ICC drops charges against Kenya’s Muthaura

The International Criminal Court (ICC) dropped charges on Monday against Muthaura – accused alongside newly elected Kenyatta of sponsoring election violence five years ago.

Court prosecutor Fatou Bensouda said the decision would not affect similar cases against Kenyatta, nor his running mate William Ruto.

Presiding Judge Kuniko Ozaki however said the collapse of the prosecution did have implications for the Kenyatta case, but did not elaborate. Ozaki may explain further in an afternoon court session on Monday.

Bensouda said she had no choice but to withdraw charges against Muthaura, former head of Kenya's civil service, after a prosecution witness recanted.

"We no longer believe there is sufficient evidence to prove the charges against Muthaura beyond reasonable doubt," she said.

It is a major blow to the prosecutor, coming after Kenyatta's defence last week demanded the court take a fresh look at the charges he faces, saying they were based on misleading and discredited testimony.

'Not bad news for Kenyatta'
"The prosecution had in its possession prior to the confirmation hearing, exculpatory evidence, which completely undermined the credibility of one of its three core witnesses," Kenyatta's lawyers wrote in a filing.

"This development is obviously not bad news for Kenyatta," said William Schabas, a law professor at Middlesex University. "A piece of evidence that was very important to both the Muthaura and Kenyatta prosecutions has gone."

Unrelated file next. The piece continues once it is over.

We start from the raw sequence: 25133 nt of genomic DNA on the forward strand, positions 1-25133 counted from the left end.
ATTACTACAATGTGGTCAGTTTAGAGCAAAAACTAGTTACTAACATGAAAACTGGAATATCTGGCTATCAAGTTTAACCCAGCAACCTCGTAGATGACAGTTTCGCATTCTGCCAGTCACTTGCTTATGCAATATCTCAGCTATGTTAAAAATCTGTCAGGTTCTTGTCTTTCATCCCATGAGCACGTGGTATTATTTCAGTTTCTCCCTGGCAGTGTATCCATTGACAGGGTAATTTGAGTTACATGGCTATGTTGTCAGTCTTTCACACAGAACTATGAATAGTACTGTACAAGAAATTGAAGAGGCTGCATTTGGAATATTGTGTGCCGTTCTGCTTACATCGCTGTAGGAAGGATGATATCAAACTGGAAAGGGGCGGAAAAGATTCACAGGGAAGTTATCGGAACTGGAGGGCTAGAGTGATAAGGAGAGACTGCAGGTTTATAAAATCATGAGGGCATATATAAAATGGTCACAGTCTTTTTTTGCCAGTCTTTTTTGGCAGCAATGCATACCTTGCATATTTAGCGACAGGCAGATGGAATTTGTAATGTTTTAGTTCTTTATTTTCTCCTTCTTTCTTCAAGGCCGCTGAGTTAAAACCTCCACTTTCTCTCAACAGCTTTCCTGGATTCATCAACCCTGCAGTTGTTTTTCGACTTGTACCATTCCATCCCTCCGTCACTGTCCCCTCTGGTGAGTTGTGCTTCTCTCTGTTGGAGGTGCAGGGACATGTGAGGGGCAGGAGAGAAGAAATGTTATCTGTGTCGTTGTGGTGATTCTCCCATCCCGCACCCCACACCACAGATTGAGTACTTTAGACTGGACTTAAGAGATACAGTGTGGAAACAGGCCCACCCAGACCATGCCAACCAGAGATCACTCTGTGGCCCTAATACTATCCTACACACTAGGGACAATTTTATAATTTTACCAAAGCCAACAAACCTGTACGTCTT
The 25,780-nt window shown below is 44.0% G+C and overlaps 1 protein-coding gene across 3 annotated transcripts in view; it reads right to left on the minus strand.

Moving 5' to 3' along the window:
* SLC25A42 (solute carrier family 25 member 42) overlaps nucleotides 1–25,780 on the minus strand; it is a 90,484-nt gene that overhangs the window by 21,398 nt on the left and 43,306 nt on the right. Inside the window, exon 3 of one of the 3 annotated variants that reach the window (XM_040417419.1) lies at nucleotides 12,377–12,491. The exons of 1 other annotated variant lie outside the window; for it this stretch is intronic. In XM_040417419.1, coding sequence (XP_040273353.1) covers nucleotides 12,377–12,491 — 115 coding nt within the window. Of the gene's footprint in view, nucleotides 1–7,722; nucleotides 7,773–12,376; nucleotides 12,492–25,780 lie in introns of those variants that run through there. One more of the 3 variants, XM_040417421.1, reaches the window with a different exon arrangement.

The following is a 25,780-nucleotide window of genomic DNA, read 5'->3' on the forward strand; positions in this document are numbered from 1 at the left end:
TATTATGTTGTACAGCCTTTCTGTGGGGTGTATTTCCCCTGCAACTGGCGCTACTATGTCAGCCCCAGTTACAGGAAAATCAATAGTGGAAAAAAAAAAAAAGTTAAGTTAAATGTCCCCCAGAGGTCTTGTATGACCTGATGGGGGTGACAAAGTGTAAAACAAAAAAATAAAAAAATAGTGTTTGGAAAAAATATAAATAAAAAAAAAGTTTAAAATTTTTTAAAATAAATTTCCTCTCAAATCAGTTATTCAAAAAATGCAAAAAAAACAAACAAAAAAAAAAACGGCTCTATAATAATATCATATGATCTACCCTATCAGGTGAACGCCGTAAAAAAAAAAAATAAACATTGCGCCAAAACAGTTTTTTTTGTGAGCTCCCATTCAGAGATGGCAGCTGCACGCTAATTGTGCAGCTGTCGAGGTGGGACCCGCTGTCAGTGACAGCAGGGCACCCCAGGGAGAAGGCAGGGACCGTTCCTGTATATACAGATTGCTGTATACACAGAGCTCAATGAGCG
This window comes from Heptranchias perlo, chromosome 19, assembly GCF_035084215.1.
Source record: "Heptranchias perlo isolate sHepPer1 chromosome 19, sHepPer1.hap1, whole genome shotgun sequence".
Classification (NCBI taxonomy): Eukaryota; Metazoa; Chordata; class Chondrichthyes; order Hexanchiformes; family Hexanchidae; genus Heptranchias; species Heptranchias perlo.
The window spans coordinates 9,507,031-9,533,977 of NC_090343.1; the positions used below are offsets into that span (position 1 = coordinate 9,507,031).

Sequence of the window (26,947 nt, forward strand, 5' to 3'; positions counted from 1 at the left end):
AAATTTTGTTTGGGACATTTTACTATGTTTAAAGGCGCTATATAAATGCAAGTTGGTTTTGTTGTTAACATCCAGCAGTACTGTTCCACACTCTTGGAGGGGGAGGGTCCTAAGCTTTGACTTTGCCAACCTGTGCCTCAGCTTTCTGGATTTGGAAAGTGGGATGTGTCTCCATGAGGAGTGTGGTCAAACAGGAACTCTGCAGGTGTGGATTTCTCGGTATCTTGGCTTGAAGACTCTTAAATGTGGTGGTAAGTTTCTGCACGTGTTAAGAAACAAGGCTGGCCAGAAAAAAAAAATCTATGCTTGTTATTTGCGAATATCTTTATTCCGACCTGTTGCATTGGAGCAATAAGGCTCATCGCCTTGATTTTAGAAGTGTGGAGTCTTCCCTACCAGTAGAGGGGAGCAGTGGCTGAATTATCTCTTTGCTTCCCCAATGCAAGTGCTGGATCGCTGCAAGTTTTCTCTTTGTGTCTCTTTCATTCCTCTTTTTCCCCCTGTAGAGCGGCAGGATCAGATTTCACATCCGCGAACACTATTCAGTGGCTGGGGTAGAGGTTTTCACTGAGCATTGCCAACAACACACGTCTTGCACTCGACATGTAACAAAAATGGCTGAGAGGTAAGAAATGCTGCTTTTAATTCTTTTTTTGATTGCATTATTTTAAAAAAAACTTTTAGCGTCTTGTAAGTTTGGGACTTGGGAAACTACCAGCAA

Kenyatta, one of Africa's richest men, faces trial for crimes against humanity at the ICC over his alleged role in orchestrating the bloody violence following the 2007 contested elections.

More than 1 100 people were killed and over 600 000 fled their homes in one of the worst bouts of ethnic bloodletting in Kenya.

Meanwhile, outgoing Prime Minister Raila Odinga, defeated in Kenya's presidential polls by Kenyatta, is preparing his Supreme Court appeal alleging fraud.

The March 4 general elections – for the presidency, regional governors, senators, members of parliament as well as local councillors – were marred by allegations of vote rigging.

Odinga is expected to request a "forensic audit of manual and electronic data", including investigations into the alleged "drastic reduction and rise" of votes in some constituencies after the official register was closed, a close aide to Odinga said.  – Reuters

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